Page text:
Traditionally, the 40-day season of Lent, which begins on Ash Wednesday, was seen as a time of penitence and preparation. In ancient Israel, ashes were often used to symbolize the pervasiveness of sin and the inevitability of death. Many Christians have adopted this symbol — both to reflect our own mortality and to serve as a reminder that in the church year we are moving toward Jesus’ passion and death.
When I was younger, I saw Lent as a pretty depressing time, a part of the year which had to be endured but certainly not enjoyed — much like a shot at the doctor’s office — something you were told was good for you, but which you didn’t like while it was happening, and were sure glad when it was over. I’d sometimes give up something I really loved, trying to imagine what my life would be like without God’s presence.
And I’ll admit I wasn’t very good at it. Giving up something only lasted for a week or two, and temperamentally, I’m just not good at being sad for that long. More importantly, I have always found it impossible to focus on Jesus’ passion and death without also remembering his joy-filled resurrection three days later. And while I do feel convicted by my sin, such conviction is always combined with an enormous sense of gratitude for God’s grace and forgiveness.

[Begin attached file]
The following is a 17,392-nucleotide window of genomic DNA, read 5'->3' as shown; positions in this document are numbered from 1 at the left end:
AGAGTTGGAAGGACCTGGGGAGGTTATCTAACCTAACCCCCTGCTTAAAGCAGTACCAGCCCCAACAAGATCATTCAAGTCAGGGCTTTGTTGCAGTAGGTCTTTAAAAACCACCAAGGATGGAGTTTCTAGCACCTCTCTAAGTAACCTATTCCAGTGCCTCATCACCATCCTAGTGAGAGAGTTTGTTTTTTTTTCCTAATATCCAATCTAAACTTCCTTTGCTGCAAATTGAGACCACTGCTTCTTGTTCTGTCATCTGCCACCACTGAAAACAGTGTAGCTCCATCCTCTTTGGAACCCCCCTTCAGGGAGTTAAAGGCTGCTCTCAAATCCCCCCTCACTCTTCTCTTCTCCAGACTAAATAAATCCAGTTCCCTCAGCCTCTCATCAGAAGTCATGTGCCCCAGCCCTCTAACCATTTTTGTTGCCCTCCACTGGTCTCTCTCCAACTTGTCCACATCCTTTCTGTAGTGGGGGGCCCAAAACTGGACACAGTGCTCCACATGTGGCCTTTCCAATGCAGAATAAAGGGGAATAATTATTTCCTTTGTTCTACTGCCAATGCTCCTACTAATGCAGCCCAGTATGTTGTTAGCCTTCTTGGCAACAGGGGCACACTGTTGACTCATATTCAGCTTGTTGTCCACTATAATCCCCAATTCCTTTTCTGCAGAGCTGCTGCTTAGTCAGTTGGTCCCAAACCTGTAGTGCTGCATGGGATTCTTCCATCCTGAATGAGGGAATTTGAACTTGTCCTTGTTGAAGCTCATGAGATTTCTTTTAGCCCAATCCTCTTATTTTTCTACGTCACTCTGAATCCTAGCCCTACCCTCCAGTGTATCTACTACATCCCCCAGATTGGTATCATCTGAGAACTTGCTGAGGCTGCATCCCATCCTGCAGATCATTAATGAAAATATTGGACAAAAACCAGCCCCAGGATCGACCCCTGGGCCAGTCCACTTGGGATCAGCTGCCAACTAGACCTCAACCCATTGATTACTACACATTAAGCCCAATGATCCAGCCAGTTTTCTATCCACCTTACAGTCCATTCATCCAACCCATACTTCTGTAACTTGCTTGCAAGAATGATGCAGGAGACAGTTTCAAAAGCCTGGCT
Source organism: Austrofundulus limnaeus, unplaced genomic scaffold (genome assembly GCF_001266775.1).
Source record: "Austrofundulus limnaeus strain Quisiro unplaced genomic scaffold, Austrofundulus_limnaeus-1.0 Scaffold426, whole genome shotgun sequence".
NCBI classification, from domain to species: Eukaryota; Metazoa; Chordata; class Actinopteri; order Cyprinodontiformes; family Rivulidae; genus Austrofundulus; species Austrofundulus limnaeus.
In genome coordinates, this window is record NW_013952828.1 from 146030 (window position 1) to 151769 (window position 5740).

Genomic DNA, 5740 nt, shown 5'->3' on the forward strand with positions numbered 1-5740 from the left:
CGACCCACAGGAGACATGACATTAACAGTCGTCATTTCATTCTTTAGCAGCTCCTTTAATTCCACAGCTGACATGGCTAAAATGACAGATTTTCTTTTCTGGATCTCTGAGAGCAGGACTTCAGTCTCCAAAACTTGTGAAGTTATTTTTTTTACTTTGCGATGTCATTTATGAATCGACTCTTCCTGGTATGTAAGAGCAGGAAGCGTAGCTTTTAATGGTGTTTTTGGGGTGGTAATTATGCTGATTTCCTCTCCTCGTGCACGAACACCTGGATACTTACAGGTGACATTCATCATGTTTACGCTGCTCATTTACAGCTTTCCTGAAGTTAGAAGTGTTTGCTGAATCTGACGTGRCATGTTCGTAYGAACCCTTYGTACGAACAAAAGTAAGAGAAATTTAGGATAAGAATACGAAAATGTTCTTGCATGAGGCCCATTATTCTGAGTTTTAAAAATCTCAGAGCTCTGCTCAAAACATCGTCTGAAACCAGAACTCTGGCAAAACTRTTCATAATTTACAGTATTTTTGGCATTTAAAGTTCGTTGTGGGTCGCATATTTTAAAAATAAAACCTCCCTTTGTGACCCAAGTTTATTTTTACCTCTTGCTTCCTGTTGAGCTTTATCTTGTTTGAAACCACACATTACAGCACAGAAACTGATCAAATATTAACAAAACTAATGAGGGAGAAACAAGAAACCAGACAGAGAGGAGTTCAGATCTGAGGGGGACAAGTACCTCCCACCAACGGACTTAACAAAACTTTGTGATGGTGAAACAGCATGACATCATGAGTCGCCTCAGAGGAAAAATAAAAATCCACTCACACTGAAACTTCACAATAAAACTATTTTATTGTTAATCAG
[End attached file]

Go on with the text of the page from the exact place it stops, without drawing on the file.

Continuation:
So maybe you can imagine my sense of relief when I discovered – only relatively recently — that I was thinking of Lent all wrong. (OK, so maybe I’m just a bit slow here – many of you probably knew this all along.) Instead of seeing Lent as a time when I should pretend that things stopped at the crucifixion, I began to see Lent as a gift from God. Certainly penitence remains a big part of it, but I now understand Lent as an opportunity to reorient my relationship with God – a time to rediscover my identity, to remember who I am and whose I am. And a time to ask the question moving forward “how do I live as God’s child in this time and place?”
As we move through these next forty days, I invite you to ask that same question – not with fear or anxiety, but with a confident hope and yes, even an underlying joy. For our God, whose last word is always resurrection and new life, continues to hold you firmly in his hand, and continues to invite you into the amazing things that God is doing all around us each and every day.